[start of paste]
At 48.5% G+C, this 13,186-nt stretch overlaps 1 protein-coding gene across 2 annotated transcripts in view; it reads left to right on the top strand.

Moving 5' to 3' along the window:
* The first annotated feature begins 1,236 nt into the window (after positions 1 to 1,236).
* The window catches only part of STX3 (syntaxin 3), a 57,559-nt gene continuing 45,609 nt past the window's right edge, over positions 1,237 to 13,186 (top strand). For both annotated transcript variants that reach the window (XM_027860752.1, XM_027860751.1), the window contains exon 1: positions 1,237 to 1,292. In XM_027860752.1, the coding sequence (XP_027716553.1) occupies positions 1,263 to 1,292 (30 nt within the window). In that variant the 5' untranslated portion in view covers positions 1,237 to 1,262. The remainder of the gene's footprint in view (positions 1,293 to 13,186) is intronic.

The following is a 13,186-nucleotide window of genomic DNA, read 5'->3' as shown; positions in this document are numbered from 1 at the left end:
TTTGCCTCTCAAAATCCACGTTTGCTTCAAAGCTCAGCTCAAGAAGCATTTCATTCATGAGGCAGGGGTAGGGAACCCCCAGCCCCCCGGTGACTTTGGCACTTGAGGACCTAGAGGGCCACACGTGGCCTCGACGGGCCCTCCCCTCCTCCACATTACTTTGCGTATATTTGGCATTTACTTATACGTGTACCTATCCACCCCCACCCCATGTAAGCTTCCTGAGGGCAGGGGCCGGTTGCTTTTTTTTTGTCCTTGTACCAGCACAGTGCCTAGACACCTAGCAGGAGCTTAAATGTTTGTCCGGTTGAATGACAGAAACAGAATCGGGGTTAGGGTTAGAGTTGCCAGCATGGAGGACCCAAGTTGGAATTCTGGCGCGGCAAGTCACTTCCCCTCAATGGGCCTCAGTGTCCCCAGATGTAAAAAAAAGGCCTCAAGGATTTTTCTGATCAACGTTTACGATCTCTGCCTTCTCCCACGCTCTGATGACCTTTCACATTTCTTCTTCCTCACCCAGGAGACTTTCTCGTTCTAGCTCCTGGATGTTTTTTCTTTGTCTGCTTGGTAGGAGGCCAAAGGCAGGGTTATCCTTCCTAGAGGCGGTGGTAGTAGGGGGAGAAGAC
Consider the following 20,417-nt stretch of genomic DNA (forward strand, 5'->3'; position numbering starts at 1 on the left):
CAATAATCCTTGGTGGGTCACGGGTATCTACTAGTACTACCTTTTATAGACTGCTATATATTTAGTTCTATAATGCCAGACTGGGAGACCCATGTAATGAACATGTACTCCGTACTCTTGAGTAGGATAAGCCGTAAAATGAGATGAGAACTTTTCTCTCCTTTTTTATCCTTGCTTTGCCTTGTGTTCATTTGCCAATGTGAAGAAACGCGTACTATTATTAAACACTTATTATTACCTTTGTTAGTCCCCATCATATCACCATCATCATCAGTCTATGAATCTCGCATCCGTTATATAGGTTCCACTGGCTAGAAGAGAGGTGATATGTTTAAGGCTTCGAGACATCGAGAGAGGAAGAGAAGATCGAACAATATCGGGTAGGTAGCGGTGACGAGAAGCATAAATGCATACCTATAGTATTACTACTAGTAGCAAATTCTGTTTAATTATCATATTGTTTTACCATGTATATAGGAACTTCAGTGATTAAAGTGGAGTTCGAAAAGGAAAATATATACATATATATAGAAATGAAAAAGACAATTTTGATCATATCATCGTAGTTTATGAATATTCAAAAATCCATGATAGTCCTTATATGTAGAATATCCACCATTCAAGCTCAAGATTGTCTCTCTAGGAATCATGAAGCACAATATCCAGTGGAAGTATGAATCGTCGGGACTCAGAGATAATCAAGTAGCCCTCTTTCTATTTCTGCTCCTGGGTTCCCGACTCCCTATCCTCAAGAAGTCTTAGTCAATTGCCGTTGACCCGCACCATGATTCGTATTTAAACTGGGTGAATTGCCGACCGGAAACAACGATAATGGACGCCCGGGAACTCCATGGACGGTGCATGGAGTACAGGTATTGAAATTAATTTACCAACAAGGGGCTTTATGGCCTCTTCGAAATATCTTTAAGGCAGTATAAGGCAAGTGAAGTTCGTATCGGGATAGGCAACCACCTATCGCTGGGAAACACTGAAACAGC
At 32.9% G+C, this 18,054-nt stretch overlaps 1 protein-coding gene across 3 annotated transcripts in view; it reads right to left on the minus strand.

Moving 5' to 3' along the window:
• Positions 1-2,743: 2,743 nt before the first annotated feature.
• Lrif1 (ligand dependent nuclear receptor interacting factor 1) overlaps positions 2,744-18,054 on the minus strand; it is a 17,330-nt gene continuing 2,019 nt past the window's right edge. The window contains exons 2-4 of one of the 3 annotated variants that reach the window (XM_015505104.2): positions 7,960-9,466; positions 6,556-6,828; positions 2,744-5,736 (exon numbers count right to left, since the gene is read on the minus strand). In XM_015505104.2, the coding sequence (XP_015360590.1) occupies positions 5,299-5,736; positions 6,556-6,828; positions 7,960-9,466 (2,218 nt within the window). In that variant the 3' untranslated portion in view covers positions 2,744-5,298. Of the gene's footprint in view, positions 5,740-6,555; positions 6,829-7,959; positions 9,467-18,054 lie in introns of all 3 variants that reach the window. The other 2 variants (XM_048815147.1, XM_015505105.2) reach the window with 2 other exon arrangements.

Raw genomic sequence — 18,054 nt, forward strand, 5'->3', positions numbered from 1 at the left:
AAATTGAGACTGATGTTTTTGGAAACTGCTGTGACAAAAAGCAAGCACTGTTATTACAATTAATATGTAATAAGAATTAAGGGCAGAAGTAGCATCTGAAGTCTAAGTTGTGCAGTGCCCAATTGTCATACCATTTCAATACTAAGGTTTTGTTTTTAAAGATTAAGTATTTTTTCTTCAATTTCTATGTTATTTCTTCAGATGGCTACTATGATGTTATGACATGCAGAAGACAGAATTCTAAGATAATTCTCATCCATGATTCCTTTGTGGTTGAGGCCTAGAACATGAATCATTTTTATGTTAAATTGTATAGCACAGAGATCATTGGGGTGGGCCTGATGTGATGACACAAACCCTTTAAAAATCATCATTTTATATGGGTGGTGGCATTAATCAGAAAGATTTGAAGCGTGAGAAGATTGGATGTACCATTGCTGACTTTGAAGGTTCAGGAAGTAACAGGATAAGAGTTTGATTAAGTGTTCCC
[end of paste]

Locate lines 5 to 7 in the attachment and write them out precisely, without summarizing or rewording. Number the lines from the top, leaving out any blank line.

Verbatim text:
The following is a 13,186-nucleotide window of genomic DNA, read 5'->3' as shown; positions in this document are numbered from 1 at the left end:
TTTGCCTCTCAAAATCCACGTTTGCTTCAAAGCTCAGCTCAAGAAGCATTTCATTCATGAGGCAGGGGTAGGGAACCCCCAGCCCCCCGGTGACTTTGGCACTTGAGGACCTAGAGGGCCACACGTGGCCTCGACGGGCCCTCCCCTCCTCCACATTACTTTGCGTATATTTGGCATTTACTTATACGTGTACCTATCCACCCCCACCCCATGTAAGCTTCCTGAGGGCAGGGGCCGGTTGCTTTTTTTTTGTCCTTGTACCAGCACAGTGCCTAGACACCTAGCAGGAGCTTAAATGTTTGTCCGGTTGAATGACAGAAACAGAATCGGGGTTAGGGTTAGAGTTGCCAGCATGGAGGACCCAAGTTGGAATTCTGGCGCGGCAAGTCACTTCCCCTCAATGGGCCTCAGTGTCCCCAGATGTAAAAAAAAGGCCTCAAGGATTTTTCTGATCAACGTTTACGATCTCTGCCTTCTCCCACGCTCTGATGACCTTTCACATTTCTTCTTCCTCACCCAGGAGACTTTCTCGTTCTAGCTCCTGGATGTTTTTTCTTTGTCTGCTTGGTAGGAGGCCAAAGGCAGGGTTATCCTTCCTAGAGGCGGTGGTAGTAGGGGGAGAAGAC
Consider the following 20,417-nt stretch of genomic DNA (forward strand, 5'->3'; position numbering starts at 1 on the left):